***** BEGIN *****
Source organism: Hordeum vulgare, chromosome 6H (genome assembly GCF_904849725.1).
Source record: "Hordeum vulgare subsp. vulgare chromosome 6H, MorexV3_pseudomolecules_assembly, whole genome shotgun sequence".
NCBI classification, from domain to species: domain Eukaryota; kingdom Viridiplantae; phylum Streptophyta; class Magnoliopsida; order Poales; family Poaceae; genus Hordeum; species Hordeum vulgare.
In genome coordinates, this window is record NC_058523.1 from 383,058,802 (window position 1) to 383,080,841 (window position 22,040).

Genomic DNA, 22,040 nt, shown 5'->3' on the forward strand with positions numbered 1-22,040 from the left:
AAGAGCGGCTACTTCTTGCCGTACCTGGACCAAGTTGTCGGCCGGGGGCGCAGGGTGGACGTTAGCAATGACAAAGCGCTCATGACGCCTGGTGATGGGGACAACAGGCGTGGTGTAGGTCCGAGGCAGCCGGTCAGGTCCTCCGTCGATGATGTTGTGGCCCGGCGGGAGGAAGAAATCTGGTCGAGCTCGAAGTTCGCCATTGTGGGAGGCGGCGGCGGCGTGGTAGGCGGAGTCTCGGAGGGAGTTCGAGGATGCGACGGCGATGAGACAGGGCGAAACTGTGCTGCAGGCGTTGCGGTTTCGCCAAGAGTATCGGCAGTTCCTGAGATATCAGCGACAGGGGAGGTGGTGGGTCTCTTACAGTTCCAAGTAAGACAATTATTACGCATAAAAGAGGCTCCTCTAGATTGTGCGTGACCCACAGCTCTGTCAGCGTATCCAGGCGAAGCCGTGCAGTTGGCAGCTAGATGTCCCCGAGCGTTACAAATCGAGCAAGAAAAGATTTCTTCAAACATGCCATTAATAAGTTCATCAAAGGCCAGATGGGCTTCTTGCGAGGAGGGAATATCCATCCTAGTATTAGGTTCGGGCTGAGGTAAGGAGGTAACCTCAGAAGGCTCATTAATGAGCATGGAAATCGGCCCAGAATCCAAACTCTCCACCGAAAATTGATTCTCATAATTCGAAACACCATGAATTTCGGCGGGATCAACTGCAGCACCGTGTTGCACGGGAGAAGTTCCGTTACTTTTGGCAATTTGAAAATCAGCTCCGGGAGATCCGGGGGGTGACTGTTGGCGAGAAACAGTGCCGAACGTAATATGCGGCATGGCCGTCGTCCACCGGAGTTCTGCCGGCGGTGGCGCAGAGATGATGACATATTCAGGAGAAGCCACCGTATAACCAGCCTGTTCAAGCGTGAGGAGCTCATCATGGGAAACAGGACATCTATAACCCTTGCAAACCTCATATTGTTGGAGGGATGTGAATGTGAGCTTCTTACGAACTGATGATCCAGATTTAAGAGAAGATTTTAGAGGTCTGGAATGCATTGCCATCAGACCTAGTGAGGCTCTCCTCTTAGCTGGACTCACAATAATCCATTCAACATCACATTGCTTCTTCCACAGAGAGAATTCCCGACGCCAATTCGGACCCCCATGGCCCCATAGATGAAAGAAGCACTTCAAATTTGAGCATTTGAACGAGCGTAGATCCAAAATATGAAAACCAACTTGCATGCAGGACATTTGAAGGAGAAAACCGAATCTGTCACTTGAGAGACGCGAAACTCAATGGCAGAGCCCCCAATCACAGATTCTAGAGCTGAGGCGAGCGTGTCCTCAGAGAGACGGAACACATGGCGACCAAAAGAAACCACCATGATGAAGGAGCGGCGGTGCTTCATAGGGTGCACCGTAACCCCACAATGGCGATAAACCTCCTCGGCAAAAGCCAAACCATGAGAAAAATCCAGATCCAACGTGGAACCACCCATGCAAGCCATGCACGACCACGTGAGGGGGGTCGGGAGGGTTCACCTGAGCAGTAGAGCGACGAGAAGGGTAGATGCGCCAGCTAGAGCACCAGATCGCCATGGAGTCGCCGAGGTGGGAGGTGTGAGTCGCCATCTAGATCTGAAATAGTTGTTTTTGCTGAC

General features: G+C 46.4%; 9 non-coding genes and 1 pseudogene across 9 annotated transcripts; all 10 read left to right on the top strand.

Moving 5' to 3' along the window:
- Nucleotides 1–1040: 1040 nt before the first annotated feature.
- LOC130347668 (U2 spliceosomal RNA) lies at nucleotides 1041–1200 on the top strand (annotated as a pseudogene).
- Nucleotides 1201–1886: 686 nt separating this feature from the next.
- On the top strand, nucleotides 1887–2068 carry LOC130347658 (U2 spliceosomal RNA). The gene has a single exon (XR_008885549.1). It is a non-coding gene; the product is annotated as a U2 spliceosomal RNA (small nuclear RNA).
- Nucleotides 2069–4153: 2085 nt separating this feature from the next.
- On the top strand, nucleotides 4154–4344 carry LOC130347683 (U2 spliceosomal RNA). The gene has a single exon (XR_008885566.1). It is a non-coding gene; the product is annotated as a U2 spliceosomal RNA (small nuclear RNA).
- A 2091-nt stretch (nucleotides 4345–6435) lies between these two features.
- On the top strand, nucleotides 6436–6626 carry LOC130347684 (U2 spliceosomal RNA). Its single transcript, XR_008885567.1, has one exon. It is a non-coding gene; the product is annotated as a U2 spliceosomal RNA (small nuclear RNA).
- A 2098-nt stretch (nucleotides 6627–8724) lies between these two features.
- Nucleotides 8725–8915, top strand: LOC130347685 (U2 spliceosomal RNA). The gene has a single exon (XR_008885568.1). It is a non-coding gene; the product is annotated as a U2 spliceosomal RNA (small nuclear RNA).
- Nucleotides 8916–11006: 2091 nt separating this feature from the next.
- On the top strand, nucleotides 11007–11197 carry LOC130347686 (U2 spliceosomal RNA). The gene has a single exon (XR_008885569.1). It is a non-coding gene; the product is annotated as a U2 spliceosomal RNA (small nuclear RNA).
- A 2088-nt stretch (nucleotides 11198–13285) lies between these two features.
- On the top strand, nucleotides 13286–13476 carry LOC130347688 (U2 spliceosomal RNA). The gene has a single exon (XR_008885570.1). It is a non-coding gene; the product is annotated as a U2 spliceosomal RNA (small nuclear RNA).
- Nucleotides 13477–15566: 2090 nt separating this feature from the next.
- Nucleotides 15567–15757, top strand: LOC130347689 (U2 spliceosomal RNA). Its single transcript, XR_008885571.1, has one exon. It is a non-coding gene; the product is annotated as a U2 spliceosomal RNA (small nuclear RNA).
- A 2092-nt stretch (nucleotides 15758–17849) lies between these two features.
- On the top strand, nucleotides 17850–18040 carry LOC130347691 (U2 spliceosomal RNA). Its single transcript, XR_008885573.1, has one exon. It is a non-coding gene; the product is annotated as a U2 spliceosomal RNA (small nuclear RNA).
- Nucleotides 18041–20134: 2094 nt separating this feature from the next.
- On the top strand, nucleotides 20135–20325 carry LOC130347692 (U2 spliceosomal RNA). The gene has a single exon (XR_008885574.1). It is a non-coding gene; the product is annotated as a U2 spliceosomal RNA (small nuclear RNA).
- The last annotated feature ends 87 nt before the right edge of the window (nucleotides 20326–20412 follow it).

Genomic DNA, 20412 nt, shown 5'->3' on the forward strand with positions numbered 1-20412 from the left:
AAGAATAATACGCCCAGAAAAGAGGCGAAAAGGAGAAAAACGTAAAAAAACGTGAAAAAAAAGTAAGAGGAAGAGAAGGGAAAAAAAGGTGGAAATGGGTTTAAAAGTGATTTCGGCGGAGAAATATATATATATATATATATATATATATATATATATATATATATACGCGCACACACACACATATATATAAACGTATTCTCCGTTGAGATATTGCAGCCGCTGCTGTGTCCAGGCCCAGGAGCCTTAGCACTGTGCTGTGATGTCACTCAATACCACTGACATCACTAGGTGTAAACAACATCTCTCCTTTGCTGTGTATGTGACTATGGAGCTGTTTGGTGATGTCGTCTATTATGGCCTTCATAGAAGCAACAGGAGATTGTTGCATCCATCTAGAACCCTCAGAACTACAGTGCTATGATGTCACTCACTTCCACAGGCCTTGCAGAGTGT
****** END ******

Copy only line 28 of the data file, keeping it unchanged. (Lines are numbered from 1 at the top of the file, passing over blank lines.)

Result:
- On the top strand, nucleotides 20135–20325 carry LOC130347692 (U2 spliceosomal RNA). The gene has a single exon (XR_008885574.1). It is a non-coding gene; the product is annotated as a U2 spliceosomal RNA (small nuclear RNA).